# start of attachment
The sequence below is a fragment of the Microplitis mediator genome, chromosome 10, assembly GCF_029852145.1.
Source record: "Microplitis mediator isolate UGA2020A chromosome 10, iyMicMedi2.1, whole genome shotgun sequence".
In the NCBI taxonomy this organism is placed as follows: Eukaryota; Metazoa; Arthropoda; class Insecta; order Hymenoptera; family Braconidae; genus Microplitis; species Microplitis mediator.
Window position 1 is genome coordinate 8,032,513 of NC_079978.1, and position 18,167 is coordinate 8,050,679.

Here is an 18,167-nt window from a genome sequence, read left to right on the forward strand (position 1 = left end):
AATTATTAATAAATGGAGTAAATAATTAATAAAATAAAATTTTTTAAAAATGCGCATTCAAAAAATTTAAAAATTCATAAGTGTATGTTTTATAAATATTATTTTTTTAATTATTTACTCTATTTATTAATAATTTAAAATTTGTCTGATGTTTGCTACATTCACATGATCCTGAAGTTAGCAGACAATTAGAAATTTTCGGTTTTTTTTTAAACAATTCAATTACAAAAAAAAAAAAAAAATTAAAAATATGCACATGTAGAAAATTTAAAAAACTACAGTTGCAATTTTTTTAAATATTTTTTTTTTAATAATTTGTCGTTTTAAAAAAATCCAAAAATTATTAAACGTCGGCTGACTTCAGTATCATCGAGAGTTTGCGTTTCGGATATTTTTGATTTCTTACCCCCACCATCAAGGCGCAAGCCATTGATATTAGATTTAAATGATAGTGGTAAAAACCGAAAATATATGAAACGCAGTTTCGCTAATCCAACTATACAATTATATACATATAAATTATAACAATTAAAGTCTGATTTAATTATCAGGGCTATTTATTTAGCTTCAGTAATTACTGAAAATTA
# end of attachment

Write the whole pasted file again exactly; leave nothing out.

The sequence below is a fragment of the Microplitis mediator genome, chromosome 10, assembly GCF_029852145.1.
Source record: "Microplitis mediator isolate UGA2020A chromosome 10, iyMicMedi2.1, whole genome shotgun sequence".
In the NCBI taxonomy this organism is placed as follows: Eukaryota; Metazoa; Arthropoda; class Insecta; order Hymenoptera; family Braconidae; genus Microplitis; species Microplitis mediator.
Window position 1 is genome coordinate 8,032,513 of NC_079978.1, and position 18,167 is coordinate 8,050,679.

Here is an 18,167-nt window from a genome sequence, read left to right on the forward strand (position 1 = left end):
AATTATTAATAAATGGAGTAAATAATTAATAAAATAAAATTTTTTAAAAATGCGCATTCAAAAAATTTAAAAATTCATAAGTGTATGTTTTATAAATATTATTTTTTTAATTATTTACTCTATTTATTAATAATTTAAAATTTGTCTGATGTTTGCTACATTCACATGATCCTGAAGTTAGCAGACAATTAGAAATTTTCGGTTTTTTTTTAAACAATTCAATTACAAAAAAAAAAAAAAAATTAAAAATATGCACATGTAGAAAATTTAAAAAACTACAGTTGCAATTTTTTTAAATATTTTTTTTTTAATAATTTGTCGTTTTAAAAAAATCCAAAAATTATTAAACGTCGGCTGACTTCAGTATCATCGAGAGTTTGCGTTTCGGATATTTTTGATTTCTTACCCCCACCATCAAGGCGCAAGCCATTGATATTAGATTTAAATGATAGTGGTAAAAACCGAAAATATATGAAACGCAGTTTCGCTAATCCAACTATACAATTATATACATATAAATTATAACAATTAAAGTCTGATTTAATTATCAGGGCTATTTATTTAGCTTCAGTAATTACTGAAAATTA